In 1962, future Pulitzer Prize–winning author Alex Haley sat down with jazz musician Miles Davis for what would become an institution of American journalism—the Playboy Interview. To celebrate the Interview’s 50th anniversary, Playboy has culled 50 of its most (in)famous Interviews and will publish them over the course of 50 weekdays (from September 4, 2012 to November 12, 2012) via Amazon’s Kindle Direct platform. Here, a glimpse at our conversation with actor Marlon Brando from the January 1979 issue.

“There are people who aspire to being artists, but I don’t think they’re worthy of the calling. I don’t know of any movie actors, or any actors…There are no people…We can call them artists, give them the generic term if they’re comfortable with that, but in terms of great art—magnificent art, art that changes history, art that’s overwhelming—where are they? Where are the great artists today? Name one. When you look at Rembrandt or Baudelaire or listen to the Discourses of Epictetus, you know the quality of men is not the same. There are no giants today.”

“People believe what they will believe, to a large degree. People will like you who never met you, they think you’re absolutely wonderful; and then people also will hate you, for reasons that have nothing to do with any real experience with you. People don’t want to lose their enemies. We have favorite enemies, people we love to hate and we hate to love. If they do something good, we don’t like it. I found myself doing that with Ronald Reagan. He is anathema to me. If he does something that’s reasonable, I find my mind trying to find some way to interpret it so that it’s not reasonable, so that somewhere it’s jingoist extremism.”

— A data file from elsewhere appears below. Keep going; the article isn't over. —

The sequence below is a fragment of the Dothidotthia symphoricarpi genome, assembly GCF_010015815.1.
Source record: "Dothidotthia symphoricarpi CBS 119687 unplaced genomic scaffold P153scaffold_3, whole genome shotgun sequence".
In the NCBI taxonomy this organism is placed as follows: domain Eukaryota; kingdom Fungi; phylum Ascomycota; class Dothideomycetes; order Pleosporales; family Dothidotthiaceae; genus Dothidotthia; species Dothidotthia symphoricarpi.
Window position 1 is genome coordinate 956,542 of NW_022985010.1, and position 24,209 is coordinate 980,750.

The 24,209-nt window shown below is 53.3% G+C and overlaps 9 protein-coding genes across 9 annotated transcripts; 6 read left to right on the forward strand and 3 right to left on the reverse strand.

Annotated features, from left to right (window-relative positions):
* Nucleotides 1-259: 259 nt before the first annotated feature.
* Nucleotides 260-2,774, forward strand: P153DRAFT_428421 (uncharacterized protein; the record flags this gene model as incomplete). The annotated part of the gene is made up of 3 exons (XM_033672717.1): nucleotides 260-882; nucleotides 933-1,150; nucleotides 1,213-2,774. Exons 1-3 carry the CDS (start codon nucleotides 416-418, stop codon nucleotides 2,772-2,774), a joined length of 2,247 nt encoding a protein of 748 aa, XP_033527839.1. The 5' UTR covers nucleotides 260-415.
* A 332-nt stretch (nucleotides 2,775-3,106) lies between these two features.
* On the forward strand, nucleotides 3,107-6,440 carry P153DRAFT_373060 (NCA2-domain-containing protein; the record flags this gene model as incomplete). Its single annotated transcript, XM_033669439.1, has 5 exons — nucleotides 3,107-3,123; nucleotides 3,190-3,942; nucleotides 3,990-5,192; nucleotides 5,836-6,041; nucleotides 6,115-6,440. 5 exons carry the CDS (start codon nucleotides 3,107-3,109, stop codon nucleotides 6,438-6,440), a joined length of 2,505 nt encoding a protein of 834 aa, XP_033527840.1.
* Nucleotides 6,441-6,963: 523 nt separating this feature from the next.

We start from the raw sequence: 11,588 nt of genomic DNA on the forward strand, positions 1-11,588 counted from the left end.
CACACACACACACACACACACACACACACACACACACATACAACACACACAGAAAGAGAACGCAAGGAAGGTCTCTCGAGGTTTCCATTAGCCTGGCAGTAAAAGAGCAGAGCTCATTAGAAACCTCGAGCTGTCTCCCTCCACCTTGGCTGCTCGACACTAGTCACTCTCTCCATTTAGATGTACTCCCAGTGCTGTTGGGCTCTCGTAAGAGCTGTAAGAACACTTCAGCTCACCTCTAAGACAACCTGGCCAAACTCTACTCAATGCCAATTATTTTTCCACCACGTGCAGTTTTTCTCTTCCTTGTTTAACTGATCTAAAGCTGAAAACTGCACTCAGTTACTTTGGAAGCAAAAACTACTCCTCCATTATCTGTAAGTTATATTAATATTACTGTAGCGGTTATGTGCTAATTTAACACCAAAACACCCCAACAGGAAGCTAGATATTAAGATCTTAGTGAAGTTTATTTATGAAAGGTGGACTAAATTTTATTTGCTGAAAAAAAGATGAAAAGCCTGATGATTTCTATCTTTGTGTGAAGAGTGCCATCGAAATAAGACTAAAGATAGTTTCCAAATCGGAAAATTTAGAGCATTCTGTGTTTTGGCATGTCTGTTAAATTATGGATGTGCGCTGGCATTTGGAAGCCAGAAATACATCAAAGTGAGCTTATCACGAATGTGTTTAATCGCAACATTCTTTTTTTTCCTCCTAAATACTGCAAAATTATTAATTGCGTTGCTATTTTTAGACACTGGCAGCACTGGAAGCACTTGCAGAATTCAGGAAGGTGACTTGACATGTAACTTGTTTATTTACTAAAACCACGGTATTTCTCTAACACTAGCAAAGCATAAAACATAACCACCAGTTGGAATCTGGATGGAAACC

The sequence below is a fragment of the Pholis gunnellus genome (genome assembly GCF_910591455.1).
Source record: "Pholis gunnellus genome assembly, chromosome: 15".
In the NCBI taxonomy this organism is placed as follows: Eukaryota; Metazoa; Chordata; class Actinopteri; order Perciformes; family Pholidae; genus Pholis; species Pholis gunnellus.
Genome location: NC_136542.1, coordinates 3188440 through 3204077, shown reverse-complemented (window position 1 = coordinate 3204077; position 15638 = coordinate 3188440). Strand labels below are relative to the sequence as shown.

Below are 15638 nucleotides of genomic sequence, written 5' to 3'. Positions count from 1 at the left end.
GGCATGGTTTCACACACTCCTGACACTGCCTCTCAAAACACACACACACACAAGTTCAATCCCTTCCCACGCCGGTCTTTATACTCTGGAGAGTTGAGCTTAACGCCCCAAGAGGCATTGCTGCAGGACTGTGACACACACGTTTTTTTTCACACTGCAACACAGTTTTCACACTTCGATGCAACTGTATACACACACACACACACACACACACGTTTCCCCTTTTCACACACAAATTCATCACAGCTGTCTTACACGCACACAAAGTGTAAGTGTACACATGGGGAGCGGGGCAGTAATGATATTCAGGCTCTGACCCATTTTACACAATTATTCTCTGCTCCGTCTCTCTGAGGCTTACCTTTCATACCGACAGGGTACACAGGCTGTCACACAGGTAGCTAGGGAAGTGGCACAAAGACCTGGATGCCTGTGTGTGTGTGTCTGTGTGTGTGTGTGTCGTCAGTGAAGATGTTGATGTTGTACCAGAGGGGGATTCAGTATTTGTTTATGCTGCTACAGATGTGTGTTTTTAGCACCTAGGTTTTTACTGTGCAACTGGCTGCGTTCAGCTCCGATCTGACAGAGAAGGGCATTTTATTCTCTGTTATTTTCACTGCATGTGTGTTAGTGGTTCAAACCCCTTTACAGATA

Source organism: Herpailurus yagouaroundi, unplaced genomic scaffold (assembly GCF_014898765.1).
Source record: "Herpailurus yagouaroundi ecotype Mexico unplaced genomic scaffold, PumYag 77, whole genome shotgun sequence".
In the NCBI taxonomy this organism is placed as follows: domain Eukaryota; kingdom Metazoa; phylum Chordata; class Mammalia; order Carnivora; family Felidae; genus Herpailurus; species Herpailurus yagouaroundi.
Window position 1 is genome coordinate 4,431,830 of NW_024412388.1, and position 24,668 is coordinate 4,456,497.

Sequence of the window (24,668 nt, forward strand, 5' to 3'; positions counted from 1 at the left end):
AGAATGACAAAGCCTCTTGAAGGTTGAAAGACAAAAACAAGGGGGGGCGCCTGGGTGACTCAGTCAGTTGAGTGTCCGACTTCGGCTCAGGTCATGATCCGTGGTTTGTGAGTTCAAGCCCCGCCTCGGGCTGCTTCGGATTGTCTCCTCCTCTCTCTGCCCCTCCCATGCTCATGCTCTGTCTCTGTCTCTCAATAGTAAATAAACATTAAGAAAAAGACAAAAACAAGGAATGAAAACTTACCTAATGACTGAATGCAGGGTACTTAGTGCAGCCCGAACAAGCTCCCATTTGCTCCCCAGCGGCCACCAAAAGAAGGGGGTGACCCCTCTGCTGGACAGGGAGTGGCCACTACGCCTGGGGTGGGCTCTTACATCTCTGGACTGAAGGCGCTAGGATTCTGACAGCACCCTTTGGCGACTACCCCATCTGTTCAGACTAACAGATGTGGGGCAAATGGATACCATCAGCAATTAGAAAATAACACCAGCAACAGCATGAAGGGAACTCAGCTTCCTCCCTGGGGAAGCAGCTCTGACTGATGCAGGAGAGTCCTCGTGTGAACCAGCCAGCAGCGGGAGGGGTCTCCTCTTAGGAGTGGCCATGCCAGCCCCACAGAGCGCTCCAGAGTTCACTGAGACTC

“The most repulsive thing that you could ever imagine is the inside of a camel’s mouth. It’s so awful! That and watching a girl eat small octopus or squid. I mean, I’m not squeamish about anything, I could make an ocarina out of a petrified turd with no problem, but that…There’s a certain frog that carries its eggs on its back and after they are fertilized, these froglings burst forth from the skin…It just makes me sick. I don’t like to look at somebody’s sticky saliva. These people who laugh—ha, ha, ha—and there’s a stringer of saliva from their upper tooth to the bottom lip and it bends every time they go ha, ha, it pulsates. Jesus, with one girl, you could take her saliva and walk across the street with it and lay it down on the sidewalk and still be connected. The viscosity of some people’s saliva is remarkable.”

To read the interview in its entirety on your Kindle App, Kindle Fire or Kindle Touch, click below.

*Or read the interview with access to all Playboy interviews on iPlayboy.*